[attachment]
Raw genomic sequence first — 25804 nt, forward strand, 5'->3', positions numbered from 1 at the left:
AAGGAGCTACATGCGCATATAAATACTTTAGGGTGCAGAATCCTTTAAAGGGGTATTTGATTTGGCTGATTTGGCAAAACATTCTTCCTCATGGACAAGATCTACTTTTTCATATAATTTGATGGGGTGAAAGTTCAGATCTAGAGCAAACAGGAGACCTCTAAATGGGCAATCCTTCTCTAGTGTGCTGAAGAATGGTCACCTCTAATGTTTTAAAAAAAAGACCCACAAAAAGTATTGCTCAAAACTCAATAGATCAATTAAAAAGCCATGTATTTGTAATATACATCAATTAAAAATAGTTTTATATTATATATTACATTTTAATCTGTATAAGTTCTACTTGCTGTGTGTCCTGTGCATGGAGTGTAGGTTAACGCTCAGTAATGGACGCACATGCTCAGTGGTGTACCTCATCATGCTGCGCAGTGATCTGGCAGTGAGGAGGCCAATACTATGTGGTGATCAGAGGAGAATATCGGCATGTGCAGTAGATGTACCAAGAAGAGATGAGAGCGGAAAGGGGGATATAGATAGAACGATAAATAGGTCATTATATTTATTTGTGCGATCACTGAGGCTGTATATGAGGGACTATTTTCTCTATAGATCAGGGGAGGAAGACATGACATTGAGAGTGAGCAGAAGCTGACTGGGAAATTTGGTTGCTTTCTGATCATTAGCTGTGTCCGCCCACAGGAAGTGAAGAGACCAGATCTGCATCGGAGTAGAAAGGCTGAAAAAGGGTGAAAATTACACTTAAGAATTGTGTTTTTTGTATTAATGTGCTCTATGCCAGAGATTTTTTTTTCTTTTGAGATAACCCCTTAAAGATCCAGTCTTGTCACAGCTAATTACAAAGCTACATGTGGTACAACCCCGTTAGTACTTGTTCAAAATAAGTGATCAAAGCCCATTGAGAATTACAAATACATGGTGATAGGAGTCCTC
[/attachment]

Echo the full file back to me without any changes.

Raw genomic sequence first — 25804 nt, forward strand, 5'->3', positions numbered from 1 at the left:
AAGGAGCTACATGCGCATATAAATACTTTAGGGTGCAGAATCCTTTAAAGGGGTATTTGATTTGGCTGATTTGGCAAAACATTCTTCCTCATGGACAAGATCTACTTTTTCATATAATTTGATGGGGTGAAAGTTCAGATCTAGAGCAAACAGGAGACCTCTAAATGGGCAATCCTTCTCTAGTGTGCTGAAGAATGGTCACCTCTAATGTTTTAAAAAAAAGACCCACAAAAAGTATTGCTCAAAACTCAATAGATCAATTAAAAAGCCATGTATTTGTAATATACATCAATTAAAAATAGTTTTATATTATATATTACATTTTAATCTGTATAAGTTCTACTTGCTGTGTGTCCTGTGCATGGAGTGTAGGTTAACGCTCAGTAATGGACGCACATGCTCAGTGGTGTACCTCATCATGCTGCGCAGTGATCTGGCAGTGAGGAGGCCAATACTATGTGGTGATCAGAGGAGAATATCGGCATGTGCAGTAGATGTACCAAGAAGAGATGAGAGCGGAAAGGGGGATATAGATAGAACGATAAATAGGTCATTATATTTATTTGTGCGATCACTGAGGCTGTATATGAGGGACTATTTTCTCTATAGATCAGGGGAGGAAGACATGACATTGAGAGTGAGCAGAAGCTGACTGGGAAATTTGGTTGCTTTCTGATCATTAGCTGTGTCCGCCCACAGGAAGTGAAGAGACCAGATCTGCATCGGAGTAGAAAGGCTGAAAAAGGGTGAAAATTACACTTAAGAATTGTGTTTTTTGTATTAATGTGCTCTATGCCAGAGATTTTTTTTTCTTTTGAGATAACCCCTTAAAGATCCAGTCTTGTCACAGCTAATTACAAAGCTACATGTGGTACAACCCCGTTAGTACTTGTTCAAAATAAGTGATCAAAGCCCATTGAGAATTACAAATACATGGTGATAGGAGTCCTC